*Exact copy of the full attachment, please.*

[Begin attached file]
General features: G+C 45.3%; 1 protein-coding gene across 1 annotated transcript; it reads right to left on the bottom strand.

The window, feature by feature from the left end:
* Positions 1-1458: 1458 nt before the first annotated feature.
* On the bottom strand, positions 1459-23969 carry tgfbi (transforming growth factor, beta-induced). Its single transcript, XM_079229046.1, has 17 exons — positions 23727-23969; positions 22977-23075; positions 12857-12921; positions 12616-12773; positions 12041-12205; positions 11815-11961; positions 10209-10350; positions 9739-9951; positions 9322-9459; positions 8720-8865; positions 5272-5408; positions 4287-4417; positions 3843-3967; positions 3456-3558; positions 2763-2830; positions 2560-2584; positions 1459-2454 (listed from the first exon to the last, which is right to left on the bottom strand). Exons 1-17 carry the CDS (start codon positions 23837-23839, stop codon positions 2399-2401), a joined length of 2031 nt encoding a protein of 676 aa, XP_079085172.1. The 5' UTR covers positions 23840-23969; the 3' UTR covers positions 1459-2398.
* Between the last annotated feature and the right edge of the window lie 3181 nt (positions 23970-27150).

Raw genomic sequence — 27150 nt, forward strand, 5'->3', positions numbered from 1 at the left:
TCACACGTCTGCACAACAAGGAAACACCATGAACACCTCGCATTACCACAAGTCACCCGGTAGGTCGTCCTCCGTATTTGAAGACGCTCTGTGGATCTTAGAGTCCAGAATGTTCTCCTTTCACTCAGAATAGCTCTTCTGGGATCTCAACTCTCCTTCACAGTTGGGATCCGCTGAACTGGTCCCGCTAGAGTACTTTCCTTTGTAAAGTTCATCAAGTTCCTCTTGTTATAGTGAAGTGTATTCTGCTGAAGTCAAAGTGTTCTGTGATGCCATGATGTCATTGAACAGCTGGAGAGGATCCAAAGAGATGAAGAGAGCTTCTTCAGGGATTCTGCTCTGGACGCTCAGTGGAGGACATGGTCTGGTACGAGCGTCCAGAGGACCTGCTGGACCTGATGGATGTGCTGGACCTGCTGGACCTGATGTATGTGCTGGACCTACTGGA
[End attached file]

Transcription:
General features: G+C 45.3%; 1 protein-coding gene across 1 annotated transcript; it reads right to left on the bottom strand.

The window, feature by feature from the left end:
* Positions 1-1458: 1458 nt before the first annotated feature.
* On the bottom strand, positions 1459-23969 carry tgfbi (transforming growth factor, beta-induced). Its single transcript, XM_079229046.1, has 17 exons — positions 23727-23969; positions 22977-23075; positions 12857-12921; positions 12616-12773; positions 12041-12205; positions 11815-11961; positions 10209-10350; positions 9739-9951; positions 9322-9459; positions 8720-8865; positions 5272-5408; positions 4287-4417; positions 3843-3967; positions 3456-3558; positions 2763-2830; positions 2560-2584; positions 1459-2454 (listed from the first exon to the last, which is right to left on the bottom strand). Exons 1-17 carry the CDS (start codon positions 23837-23839, stop codon positions 2399-2401), a joined length of 2031 nt encoding a protein of 676 aa, XP_079085172.1. The 5' UTR covers positions 23840-23969; the 3' UTR covers positions 1459-2398.
* Between the last annotated feature and the right edge of the window lie 3181 nt (positions 23970-27150).

Raw genomic sequence — 27150 nt, forward strand, 5'->3', positions numbered from 1 at the left:
TCACACGTCTGCACAACAAGGAAACACCATGAACACCTCGCATTACCACAAGTCACCCGGTAGGTCGTCCTCCGTATTTGAAGACGCTCTGTGGATCTTAGAGTCCAGAATGTTCTCCTTTCACTCAGAATAGCTCTTCTGGGATCTCAACTCTCCTTCACAGTTGGGATCCGCTGAACTGGTCCCGCTAGAGTACTTTCCTTTGTAAAGTTCATCAAGTTCCTCTTGTTATAGTGAAGTGTATTCTGCTGAAGTCAAAGTGTTCTGTGATGCCATGATGTCATTGAACAGCTGGAGAGGATCCAAAGAGATGAAGAGAGCTTCTTCAGGGATTCTGCTCTGGACGCTCAGTGGAGGACATGGTCTGGTACGAGCGTCCAGAGGACCTGCTGGACCTGATGGATGTGCTGGACCTGCTGGACCTGATGTATGTGCTGGACCTACTGGA